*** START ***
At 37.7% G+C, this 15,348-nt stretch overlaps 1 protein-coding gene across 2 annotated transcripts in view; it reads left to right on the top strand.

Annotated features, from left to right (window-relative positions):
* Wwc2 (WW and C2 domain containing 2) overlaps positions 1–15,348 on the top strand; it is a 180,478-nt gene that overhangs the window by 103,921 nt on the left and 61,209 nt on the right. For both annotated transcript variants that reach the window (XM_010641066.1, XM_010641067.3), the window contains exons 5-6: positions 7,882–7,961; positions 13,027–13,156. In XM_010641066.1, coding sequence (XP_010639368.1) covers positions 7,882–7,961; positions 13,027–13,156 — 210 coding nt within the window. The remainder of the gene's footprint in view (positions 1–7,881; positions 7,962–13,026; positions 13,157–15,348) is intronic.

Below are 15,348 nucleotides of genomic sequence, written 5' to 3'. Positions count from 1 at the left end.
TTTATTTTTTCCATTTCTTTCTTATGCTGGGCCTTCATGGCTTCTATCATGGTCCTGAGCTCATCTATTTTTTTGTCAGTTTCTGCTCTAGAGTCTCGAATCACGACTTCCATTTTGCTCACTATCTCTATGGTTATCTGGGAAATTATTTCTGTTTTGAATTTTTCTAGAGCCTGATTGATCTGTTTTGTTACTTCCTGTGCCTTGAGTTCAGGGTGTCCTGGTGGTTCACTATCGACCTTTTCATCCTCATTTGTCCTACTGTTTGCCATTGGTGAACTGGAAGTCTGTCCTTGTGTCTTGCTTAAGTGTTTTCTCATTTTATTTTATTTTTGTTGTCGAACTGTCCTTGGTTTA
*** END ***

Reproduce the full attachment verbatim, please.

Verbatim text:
At 37.7% G+C, this 15,348-nt stretch overlaps 1 protein-coding gene across 2 annotated transcripts in view; it reads left to right on the top strand.

Annotated features, from left to right (window-relative positions):
* Wwc2 (WW and C2 domain containing 2) overlaps positions 1–15,348 on the top strand; it is a 180,478-nt gene that overhangs the window by 103,921 nt on the left and 61,209 nt on the right. For both annotated transcript variants that reach the window (XM_010641066.1, XM_010641067.3), the window contains exons 5-6: positions 7,882–7,961; positions 13,027–13,156. In XM_010641066.1, coding sequence (XP_010639368.1) covers positions 7,882–7,961; positions 13,027–13,156 — 210 coding nt within the window. The remainder of the gene's footprint in view (positions 1–7,881; positions 7,962–13,026; positions 13,157–15,348) is intronic.

Below are 15,348 nucleotides of genomic sequence, written 5' to 3'. Positions count from 1 at the left end.
TTTATTTTTTCCATTTCTTTCTTATGCTGGGCCTTCATGGCTTCTATCATGGTCCTGAGCTCATCTATTTTTTTGTCAGTTTCTGCTCTAGAGTCTCGAATCACGACTTCCATTTTGCTCACTATCTCTATGGTTATCTGGGAAATTATTTCTGTTTTGAATTTTTCTAGAGCCTGATTGATCTGTTTTGTTACTTCCTGTGCCTTGAGTTCAGGGTGTCCTGGTGGTTCACTATCGACCTTTTCATCCTCATTTGTCCTACTGTTTGCCATTGGTGAACTGGAAGTCTGTCCTTGTGTCTTGCTTAAGTGTTTTCTCATTTTATTTTATTTTTGTTGTCGAACTGTCCTTGGTTTA